Pursuant to Section 704 of the Consolidated Appropriations Act, 2017, Pub. L. No. 115-31 (May 5, 2017), as amended, an applicant must be one of the following: (1) a citizen of the United States; (2) a person who is lawfully admitted for permanent residence and is seeking citizenship as outlined in 8 U.S.C. 1324b(a)(3)(B); (3) a person who is admitted as a refugee under 8 U.S.C. 1157 or is granted asylum under 8 U.S.C. 1158 and has filed a declaration of intention to become a lawful permanent resident and then a citizen when eligible; or (4) a person who owes allegiance to the United States.
Policy Fellows: A broad liberal arts education is ideal. Applicants should demonstrate excellent writing, analysis, research, and oral presentation skills, as well as an interest in government, international relations, and human rights.
Communications Fellows: Candidates with a focus on marketing, communications, journalism, public relations, or related disciplines are encouraged to apply. Applicants should demonstrate excellent writing and editing skills; a good working knowledge of photography, cutting-edge web content management systems, and new media platforms; and an interest in government, international relations, and human rights.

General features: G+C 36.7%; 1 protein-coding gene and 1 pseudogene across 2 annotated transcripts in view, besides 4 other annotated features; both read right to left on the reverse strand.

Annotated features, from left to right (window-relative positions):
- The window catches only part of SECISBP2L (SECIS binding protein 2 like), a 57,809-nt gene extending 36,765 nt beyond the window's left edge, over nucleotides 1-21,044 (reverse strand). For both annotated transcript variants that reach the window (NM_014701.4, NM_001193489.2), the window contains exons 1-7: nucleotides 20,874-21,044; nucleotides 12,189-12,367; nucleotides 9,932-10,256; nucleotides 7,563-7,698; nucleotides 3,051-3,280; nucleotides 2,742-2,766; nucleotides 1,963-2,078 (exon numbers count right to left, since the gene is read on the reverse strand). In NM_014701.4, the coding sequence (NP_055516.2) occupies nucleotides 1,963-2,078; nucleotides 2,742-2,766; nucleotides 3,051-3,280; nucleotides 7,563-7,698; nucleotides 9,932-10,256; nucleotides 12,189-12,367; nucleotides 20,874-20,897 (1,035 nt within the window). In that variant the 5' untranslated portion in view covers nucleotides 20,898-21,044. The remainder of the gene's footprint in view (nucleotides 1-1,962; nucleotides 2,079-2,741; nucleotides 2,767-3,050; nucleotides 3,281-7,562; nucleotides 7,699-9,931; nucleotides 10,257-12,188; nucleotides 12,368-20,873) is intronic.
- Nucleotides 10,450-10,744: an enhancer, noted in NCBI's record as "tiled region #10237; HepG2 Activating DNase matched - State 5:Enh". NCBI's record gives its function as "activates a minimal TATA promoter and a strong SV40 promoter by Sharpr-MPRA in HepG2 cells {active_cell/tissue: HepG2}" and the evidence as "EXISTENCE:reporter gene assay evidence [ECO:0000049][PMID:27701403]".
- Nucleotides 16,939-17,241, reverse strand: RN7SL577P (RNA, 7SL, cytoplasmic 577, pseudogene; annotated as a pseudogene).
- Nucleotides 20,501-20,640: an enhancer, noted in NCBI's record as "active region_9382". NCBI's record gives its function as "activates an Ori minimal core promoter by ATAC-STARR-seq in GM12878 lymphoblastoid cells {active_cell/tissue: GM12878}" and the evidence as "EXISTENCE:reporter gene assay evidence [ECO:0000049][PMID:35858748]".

How to Apply
Please send the following application package to csce[dot]fellowships[at]mail[dot]house[dot]gov.
- Brief cover letter indicating the following:
- Why you want to work for the Commission, including relevant background or personal experiences
- Your specific areas of interest as they relate to the work of the Commission
- Your availability (start and end dates, as well as hours per week)
- Résumé of no more than one page
- Academic transcript(s) (official or unofficial)
- Writing sample of three pages or less
In the subject line of your e-mail application, please indicate whether you are applying for a policy fellowship or a communications fellowship.
Only complete applications will be considered. Please do not contact the commission to inquire about the status of your application; finalists will be notified if they have been selected for an interview.
- Spring fellowships (January – April): November 1 at 11:59 p.m. EST
- Summer fellowships (May – August): March 15 at 11:59 p.m. EST
- Fall fellowships (September – December): July 15 at 11:59 p.m. EST